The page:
A History of Gay and Lesbian Springfield, 1945-2010

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Dr. Holly Baggett | Missouri State University | 14279

Missouri State University History Professor Dr. Holly Baggett was approached to write an article about the history of Springfield’s gay and lesbian community for Springfield’s Urban Histories.

“This is what historians call “social history”-the history of everyday people and writing about every-day people who, for the most part were trying to remain invisible was going to be a little tough,” says Baggett. “The good was, that there has always been a vibrant community here, since World War II, which surprised me”

Gay and lesbian men and women always found ways to get together.

“The bad part of it is a lot of people had bad experiences during those days. There were straight bars that would let people in but sometimes it would get a little ugly and people had to go running out, police taking down their license tags, etc.”

Jim House told Baggett:

“At Drury I was president of my fraternity and editor of the newspaper and really active on campus and in those days if you would’ve ‘come out,’ you would have been out. So I was really afraid.” He was appalled at the lack of organization of the gay community. “And I decided I would open a bar to give gay people a nice place to go. I opened a bar called Mister Jones which was where Martha’s is. It was small and intimate, but it was nice.”

The AIDS Crisis hit hard in the Ozarks as it did across the country. House started the AIDS Project of Springfield.

“It was kind of a rough go because people didn’t want to talk about it. The poor guy who came in and admitted he was HIV-positive was a customer at the bar and when people found out he had AIDS, man, they were like, ‘do you really sterilize his glasses, do you throw his glasses out, you should serve him in a paper cup, what if he uses the bathroom?’ Ignorant stuff. I thought, that’s what the AIDS project needs to do, is educate, particularly the gay population.”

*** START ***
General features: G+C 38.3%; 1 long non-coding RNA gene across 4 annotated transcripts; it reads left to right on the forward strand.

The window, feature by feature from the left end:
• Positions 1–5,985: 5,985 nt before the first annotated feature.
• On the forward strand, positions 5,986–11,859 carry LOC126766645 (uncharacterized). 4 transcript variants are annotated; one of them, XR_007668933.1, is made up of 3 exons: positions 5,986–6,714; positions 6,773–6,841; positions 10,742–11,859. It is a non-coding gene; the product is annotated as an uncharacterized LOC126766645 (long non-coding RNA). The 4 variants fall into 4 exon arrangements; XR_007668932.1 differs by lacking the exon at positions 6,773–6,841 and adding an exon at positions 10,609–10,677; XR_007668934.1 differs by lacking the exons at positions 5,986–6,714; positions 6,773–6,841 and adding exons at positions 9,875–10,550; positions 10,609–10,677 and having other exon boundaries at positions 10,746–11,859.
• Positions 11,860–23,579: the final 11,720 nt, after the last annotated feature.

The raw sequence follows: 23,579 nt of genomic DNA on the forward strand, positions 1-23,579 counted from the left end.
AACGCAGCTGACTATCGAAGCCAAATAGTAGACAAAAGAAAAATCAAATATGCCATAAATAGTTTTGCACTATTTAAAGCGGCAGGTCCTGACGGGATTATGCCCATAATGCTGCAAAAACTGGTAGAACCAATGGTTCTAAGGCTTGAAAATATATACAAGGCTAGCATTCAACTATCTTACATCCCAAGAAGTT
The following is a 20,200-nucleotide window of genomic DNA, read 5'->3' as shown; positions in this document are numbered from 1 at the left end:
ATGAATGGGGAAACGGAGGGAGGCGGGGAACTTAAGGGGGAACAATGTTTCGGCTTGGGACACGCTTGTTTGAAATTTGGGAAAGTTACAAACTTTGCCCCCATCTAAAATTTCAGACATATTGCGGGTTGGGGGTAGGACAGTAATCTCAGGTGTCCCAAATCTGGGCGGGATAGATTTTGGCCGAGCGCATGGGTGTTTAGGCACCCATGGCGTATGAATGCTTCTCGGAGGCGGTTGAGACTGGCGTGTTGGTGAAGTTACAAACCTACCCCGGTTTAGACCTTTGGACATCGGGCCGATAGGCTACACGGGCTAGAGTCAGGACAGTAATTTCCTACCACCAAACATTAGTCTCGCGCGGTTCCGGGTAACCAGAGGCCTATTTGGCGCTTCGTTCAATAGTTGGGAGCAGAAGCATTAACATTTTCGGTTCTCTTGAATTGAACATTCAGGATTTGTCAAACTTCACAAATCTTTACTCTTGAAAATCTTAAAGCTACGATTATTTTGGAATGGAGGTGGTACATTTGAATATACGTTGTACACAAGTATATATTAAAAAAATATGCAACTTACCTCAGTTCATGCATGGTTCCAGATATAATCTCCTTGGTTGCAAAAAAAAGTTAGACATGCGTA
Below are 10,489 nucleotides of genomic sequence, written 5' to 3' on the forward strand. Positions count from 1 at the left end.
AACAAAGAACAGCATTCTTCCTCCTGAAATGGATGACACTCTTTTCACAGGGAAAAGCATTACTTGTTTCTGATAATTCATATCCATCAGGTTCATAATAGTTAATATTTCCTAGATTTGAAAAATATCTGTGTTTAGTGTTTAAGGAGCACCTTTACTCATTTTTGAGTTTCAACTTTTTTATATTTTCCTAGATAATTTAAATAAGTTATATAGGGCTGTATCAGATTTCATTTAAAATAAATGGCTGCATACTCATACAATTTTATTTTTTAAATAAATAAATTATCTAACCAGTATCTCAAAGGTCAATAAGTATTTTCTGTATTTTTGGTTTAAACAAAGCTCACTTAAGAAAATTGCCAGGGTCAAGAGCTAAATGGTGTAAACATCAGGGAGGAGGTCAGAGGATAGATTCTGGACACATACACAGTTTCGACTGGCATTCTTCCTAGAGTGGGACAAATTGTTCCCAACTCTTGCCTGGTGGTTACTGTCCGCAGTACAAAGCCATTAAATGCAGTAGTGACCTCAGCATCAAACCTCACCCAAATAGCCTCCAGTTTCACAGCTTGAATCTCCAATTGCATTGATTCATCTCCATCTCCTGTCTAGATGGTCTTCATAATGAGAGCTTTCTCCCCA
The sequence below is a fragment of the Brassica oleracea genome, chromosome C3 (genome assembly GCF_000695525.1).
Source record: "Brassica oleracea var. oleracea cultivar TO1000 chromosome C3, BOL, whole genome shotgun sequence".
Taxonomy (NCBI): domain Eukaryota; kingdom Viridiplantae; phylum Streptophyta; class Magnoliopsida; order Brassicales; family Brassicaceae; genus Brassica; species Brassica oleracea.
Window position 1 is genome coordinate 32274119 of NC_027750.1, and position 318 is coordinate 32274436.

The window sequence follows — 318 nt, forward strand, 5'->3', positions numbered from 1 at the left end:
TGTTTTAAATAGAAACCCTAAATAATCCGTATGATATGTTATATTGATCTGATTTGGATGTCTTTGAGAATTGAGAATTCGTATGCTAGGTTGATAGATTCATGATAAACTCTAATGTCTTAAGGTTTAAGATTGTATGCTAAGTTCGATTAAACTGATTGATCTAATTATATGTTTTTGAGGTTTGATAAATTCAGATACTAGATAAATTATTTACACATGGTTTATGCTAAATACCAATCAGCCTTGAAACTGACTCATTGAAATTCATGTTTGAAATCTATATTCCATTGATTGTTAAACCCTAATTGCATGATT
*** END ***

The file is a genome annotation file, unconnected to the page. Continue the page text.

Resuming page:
Another incident that many remember is the 1989 backlash to the play, The Normal Heart. Local representative Jean Dixon opposed the play and led a petition drive and media campaign to try to convince then Southwest Missouri State President Marshall Gordon to cancel the play.

In Springfield’s gay and lesbian community, the good and the bad have often been intertwined. “Those events helped galvanize the community. People started to get politically organized and say ‘You know, we’ve got to let people know we’re here, and this is our home, too.”

The push to organize after the failed attempt to add sexual orientation to the city’s Biased Crimes Ordinance led to the creation of GLO. Today, it is the only gay and lesbian community center open in the state of Missouri.

Anne Baker is the Archivist for Special Collections for the Ozarks Gay and Lesbian Archives in the Special Collections Department of the Meyer Library at Missouri State.

“Part of what we’re doing here, is not trying to document ancient history. We’re looking at what we can document now that will be needed a hundred years from now. So contemporary activities, we try to get newsletters that are still going out, the oral histories, quite a few of these people are younger, but their stories being told now will be very useful 50 years from now, a hundred years from now.”

Holly Baggett won the 2013 MCH Award for Best Article on Missouri History from The State Historical Society of Missouri for her article and research.

Updated 18 November 2014: Original source article is no longer available.

Source

KSMU


SP

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2 thoughts on “A History of Gay and Lesbian Springfield, 1945-2010

  1. There is a book ‘The Evening Crowd at Kimsers (Kirmisers ?) about queer (overwhelmingly male) life in Minneapolis in the late 1940s / early 1950s – it is very interesting.

    Like

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